One of the more intense albums I have encountered on this journey is “The Downward Spiral” by Nine Inch Nails. At this stage in my life, I could not have been further removed from the world of heavy industrial rock, so most of this music was pretty unfamiliar to me, other than the defining song of their album and their career, “Closer”. I’m also a bit murky using the term “they”, as Nine Inch Nails was essentially Trent Reznor, who wrote and performed almost all of the music on the record. He was assisted by producer Mark Ellis, better known as “Flood”, and the omnipresent Adrian Belew served as a guitar consultant and contributor on this record, but for the most part, this is the work of Mr. Reznor. This album is rated #122 on Rolling Stone’s Top 500 Greatest Albums of All Time.
My overall reaction is one of growing appreciation. This record is definitely an acquired taste, and not one that can be experienced as a casual listener. It is the antithesis of many records I have identified as perfect background music. The urgency of these songs requires your full attention, and if you aren’t all in, it is likely to just strike you as unnecessary noise.
However, if you give it all of your time and attention, my guess is you will walk away as a fan, if you weren’t one already. We are on a roll of albums centering on depression and darkness, and this one is no exception. If you guessed that the album’s title referred to one’s descent in to the darkest corners of life, contemplating the merits of life vs. death, you would be corret. Reznor himself was deeply conflicted and battling depression when he recorded this album, and if you need further evidence of where his head was at, he actually moved into 10050 Cielo Drive near Los Angeles to record this album. Does that address sound familiar? If so, it is probably because it is the home Sharon Tate and several others were brutally murdered by the Charles Manson family.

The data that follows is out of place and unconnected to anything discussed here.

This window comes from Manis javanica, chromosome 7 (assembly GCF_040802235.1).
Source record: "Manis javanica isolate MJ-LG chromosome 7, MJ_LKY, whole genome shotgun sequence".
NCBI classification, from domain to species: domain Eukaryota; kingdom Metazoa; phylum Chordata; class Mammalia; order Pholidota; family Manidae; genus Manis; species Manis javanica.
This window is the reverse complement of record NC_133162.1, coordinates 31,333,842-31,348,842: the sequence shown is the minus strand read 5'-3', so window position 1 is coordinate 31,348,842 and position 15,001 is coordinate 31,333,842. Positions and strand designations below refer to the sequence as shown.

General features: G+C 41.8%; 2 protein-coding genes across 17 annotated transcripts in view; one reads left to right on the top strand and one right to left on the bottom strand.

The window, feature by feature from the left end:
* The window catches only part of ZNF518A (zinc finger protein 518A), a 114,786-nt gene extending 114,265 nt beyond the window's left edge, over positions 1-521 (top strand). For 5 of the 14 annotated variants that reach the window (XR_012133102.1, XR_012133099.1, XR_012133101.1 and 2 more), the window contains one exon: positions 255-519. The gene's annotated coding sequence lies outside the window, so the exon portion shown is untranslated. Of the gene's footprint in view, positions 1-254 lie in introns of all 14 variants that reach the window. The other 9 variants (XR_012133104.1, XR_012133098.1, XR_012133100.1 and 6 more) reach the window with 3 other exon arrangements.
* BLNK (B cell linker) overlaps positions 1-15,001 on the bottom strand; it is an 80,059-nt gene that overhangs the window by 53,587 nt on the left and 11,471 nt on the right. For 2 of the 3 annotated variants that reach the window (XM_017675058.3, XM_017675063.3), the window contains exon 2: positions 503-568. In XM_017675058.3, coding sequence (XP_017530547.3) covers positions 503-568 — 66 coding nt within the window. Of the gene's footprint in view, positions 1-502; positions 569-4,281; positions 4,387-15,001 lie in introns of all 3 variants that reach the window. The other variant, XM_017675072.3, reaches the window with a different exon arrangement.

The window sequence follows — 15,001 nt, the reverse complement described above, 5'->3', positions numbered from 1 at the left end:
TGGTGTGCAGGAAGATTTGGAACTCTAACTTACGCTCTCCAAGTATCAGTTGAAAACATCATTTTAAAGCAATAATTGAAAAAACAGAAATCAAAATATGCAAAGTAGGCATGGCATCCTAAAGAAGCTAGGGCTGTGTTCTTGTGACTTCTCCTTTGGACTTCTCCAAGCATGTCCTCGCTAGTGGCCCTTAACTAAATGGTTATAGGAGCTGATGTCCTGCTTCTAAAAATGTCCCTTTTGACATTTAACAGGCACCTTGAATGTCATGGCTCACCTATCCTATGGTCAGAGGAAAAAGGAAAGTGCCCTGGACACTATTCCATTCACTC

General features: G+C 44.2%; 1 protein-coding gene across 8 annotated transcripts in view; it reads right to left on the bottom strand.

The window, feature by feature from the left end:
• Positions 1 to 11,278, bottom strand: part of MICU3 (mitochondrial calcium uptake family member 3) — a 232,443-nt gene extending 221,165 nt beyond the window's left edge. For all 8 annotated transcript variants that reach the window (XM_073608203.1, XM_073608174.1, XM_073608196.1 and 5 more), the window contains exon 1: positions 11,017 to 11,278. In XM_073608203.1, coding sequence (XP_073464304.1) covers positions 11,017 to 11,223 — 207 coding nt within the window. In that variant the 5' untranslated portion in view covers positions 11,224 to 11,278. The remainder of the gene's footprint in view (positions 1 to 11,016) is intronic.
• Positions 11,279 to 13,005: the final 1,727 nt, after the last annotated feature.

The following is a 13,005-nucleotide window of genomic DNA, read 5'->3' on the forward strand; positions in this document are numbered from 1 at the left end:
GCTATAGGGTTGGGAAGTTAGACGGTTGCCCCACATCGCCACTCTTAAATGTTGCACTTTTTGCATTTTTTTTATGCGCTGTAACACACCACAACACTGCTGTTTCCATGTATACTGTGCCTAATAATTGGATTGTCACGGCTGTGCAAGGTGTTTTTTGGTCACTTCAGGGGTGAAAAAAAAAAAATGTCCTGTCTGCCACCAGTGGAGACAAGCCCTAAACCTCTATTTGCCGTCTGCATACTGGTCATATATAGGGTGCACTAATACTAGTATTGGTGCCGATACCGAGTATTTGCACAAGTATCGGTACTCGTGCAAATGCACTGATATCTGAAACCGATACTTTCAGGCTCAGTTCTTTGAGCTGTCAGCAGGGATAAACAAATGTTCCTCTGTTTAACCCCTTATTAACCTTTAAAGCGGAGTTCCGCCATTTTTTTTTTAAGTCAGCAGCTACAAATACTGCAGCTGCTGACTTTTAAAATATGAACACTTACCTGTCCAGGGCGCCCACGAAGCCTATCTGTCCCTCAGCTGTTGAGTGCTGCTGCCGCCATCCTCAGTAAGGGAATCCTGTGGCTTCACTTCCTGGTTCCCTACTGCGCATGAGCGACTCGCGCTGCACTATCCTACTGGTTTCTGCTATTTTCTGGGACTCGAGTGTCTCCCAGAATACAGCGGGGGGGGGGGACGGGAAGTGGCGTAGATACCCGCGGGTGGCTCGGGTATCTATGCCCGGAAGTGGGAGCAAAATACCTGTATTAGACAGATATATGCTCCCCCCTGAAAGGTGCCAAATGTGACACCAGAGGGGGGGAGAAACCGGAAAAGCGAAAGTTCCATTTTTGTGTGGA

There are few rays of sunshine here, as we crush through the opening tracks “Mr. Self Destruct”, “Piggy”, and “Heresy”, where Reznor declares “God is dead, And no one cares… If there is a hell, I’ll see you there.” Next comes the raging “March of the Pigs”, with these really odd but intriguing piano-voice solos.
“Closer” then pulses into the mix, and even to the novice, that opening beat is pretty recognizable. If you aren’t familiar, “Closer” is one of the most overtly and expressively sexual songs I have ever heard. No need to go much further, but this song is not about the “making love” end of the spectrum.
“Ruiner” is another of my favorites on the record, it has a great keyboard vibe to it that almost takes you back to the world of Depeche Mode before Reznor unleashes his fury. It really is a titanic song as it ebbs and flows.
The rest of the album is truly a descending spiral of emotion, and a track like “A Warm Place” captures that feeling of emptiness and cold, before softening and warming with the aura of hope as the song evolves. I don’t know if I have heard music that pulls at you quite like this since some of Pink Floyd’s best work on “The Wall”, but it really does hit home.
After hitting rock bottom on the second to last song, which is the title track, the final song “Hurt”, wallows in that wreckage of pain, yet like “A Warm Place”, it slowly evolves into a track that offers some hope for a brighter future, even as it leaves you alone and isolated in feeling and sound. I know these descriptions may be hard to reconcile or envision, but I think they accurately reflect the change in moods Reznor was aiming for on this surprisingly impactful album. I never really knew what I was missing here, but this album will be an important add to my mix going forward.